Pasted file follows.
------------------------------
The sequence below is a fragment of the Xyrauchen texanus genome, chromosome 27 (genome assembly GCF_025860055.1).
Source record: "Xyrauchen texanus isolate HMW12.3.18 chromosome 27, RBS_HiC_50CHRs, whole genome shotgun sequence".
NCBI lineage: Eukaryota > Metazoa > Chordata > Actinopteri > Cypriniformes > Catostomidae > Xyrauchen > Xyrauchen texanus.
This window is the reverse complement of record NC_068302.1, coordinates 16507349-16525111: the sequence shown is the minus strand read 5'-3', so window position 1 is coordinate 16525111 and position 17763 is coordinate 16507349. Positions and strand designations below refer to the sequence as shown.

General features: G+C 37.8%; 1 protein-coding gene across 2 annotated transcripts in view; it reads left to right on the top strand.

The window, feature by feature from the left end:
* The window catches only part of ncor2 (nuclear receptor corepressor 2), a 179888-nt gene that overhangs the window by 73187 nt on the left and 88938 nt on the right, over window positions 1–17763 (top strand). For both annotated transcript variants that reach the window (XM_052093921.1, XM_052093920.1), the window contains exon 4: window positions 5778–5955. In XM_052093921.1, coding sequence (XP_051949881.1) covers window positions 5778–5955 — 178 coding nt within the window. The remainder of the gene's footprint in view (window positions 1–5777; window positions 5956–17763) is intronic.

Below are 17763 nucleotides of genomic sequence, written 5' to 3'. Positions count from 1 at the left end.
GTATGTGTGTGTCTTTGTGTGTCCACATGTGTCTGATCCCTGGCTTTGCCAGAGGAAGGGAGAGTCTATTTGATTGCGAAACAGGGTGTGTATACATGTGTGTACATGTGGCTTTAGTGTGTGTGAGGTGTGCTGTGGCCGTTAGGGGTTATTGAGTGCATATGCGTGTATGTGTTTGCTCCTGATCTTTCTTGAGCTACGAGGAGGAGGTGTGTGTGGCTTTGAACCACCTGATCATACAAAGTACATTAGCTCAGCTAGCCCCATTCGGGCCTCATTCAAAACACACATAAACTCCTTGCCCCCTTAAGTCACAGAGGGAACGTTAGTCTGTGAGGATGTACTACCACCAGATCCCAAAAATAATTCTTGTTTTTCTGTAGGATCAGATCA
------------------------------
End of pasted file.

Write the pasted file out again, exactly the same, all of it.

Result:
The sequence below is a fragment of the Xyrauchen texanus genome, chromosome 27 (genome assembly GCF_025860055.1).
Source record: "Xyrauchen texanus isolate HMW12.3.18 chromosome 27, RBS_HiC_50CHRs, whole genome shotgun sequence".
NCBI lineage: Eukaryota > Metazoa > Chordata > Actinopteri > Cypriniformes > Catostomidae > Xyrauchen > Xyrauchen texanus.
This window is the reverse complement of record NC_068302.1, coordinates 16507349-16525111: the sequence shown is the minus strand read 5'-3', so window position 1 is coordinate 16525111 and position 17763 is coordinate 16507349. Positions and strand designations below refer to the sequence as shown.

General features: G+C 37.8%; 1 protein-coding gene across 2 annotated transcripts in view; it reads left to right on the top strand.

The window, feature by feature from the left end:
* The window catches only part of ncor2 (nuclear receptor corepressor 2), a 179888-nt gene that overhangs the window by 73187 nt on the left and 88938 nt on the right, over window positions 1–17763 (top strand). For both annotated transcript variants that reach the window (XM_052093921.1, XM_052093920.1), the window contains exon 4: window positions 5778–5955. In XM_052093921.1, coding sequence (XP_051949881.1) covers window positions 5778–5955 — 178 coding nt within the window. The remainder of the gene's footprint in view (window positions 1–5777; window positions 5956–17763) is intronic.

Below are 17763 nucleotides of genomic sequence, written 5' to 3'. Positions count from 1 at the left end.
GTATGTGTGTGTCTTTGTGTGTCCACATGTGTCTGATCCCTGGCTTTGCCAGAGGAAGGGAGAGTCTATTTGATTGCGAAACAGGGTGTGTATACATGTGTGTACATGTGGCTTTAGTGTGTGTGAGGTGTGCTGTGGCCGTTAGGGGTTATTGAGTGCATATGCGTGTATGTGTTTGCTCCTGATCTTTCTTGAGCTACGAGGAGGAGGTGTGTGTGGCTTTGAACCACCTGATCATACAAAGTACATTAGCTCAGCTAGCCCCATTCGGGCCTCATTCAAAACACACATAAACTCCTTGCCCCCTTAAGTCACAGAGGGAACGTTAGTCTGTGAGGATGTACTACCACCAGATCCCAAAAATAATTCTTGTTTTTCTGTAGGATCAGATCA